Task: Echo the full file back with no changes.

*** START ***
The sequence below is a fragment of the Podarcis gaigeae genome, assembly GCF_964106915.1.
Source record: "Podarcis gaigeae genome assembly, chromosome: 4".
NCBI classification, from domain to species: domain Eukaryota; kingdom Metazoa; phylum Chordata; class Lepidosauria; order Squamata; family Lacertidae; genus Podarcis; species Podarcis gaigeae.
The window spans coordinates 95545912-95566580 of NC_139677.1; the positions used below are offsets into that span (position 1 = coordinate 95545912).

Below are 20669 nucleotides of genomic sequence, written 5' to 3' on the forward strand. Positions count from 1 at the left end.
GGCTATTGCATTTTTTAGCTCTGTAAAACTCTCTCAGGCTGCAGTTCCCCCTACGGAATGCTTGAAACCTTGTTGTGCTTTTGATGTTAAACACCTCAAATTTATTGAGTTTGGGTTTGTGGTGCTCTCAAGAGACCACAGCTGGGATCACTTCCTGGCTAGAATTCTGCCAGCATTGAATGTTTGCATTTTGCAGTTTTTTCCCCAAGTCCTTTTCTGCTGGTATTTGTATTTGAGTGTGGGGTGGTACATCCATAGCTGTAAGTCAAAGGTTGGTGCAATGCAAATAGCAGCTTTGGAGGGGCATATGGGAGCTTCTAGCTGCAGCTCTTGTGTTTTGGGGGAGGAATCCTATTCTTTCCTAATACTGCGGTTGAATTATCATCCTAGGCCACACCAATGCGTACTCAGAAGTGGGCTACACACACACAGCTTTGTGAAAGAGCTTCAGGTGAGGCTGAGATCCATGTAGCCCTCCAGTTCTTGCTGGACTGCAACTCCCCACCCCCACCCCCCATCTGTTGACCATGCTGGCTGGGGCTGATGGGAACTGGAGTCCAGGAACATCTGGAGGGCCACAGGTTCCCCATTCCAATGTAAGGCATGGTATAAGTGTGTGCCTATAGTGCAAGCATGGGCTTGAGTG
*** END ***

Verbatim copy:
The sequence below is a fragment of the Podarcis gaigeae genome, assembly GCF_964106915.1.
Source record: "Podarcis gaigeae genome assembly, chromosome: 4".
NCBI classification, from domain to species: domain Eukaryota; kingdom Metazoa; phylum Chordata; class Lepidosauria; order Squamata; family Lacertidae; genus Podarcis; species Podarcis gaigeae.
The window spans coordinates 95545912-95566580 of NC_139677.1; the positions used below are offsets into that span (position 1 = coordinate 95545912).

Below are 20669 nucleotides of genomic sequence, written 5' to 3' on the forward strand. Positions count from 1 at the left end.
GGCTATTGCATTTTTTAGCTCTGTAAAACTCTCTCAGGCTGCAGTTCCCCCTACGGAATGCTTGAAACCTTGTTGTGCTTTTGATGTTAAACACCTCAAATTTATTGAGTTTGGGTTTGTGGTGCTCTCAAGAGACCACAGCTGGGATCACTTCCTGGCTAGAATTCTGCCAGCATTGAATGTTTGCATTTTGCAGTTTTTTCCCCAAGTCCTTTTCTGCTGGTATTTGTATTTGAGTGTGGGGTGGTACATCCATAGCTGTAAGTCAAAGGTTGGTGCAATGCAAATAGCAGCTTTGGAGGGGCATATGGGAGCTTCTAGCTGCAGCTCTTGTGTTTTGGGGGAGGAATCCTATTCTTTCCTAATACTGCGGTTGAATTATCATCCTAGGCCACACCAATGCGTACTCAGAAGTGGGCTACACACACACAGCTTTGTGAAAGAGCTTCAGGTGAGGCTGAGATCCATGTAGCCCTCCAGTTCTTGCTGGACTGCAACTCCCCACCCCCACCCCCCATCTGTTGACCATGCTGGCTGGGGCTGATGGGAACTGGAGTCCAGGAACATCTGGAGGGCCACAGGTTCCCCATTCCAATGTAAGGCATGGTATAAGTGTGTGCCTATAGTGCAAGCATGGGCTTGAGTG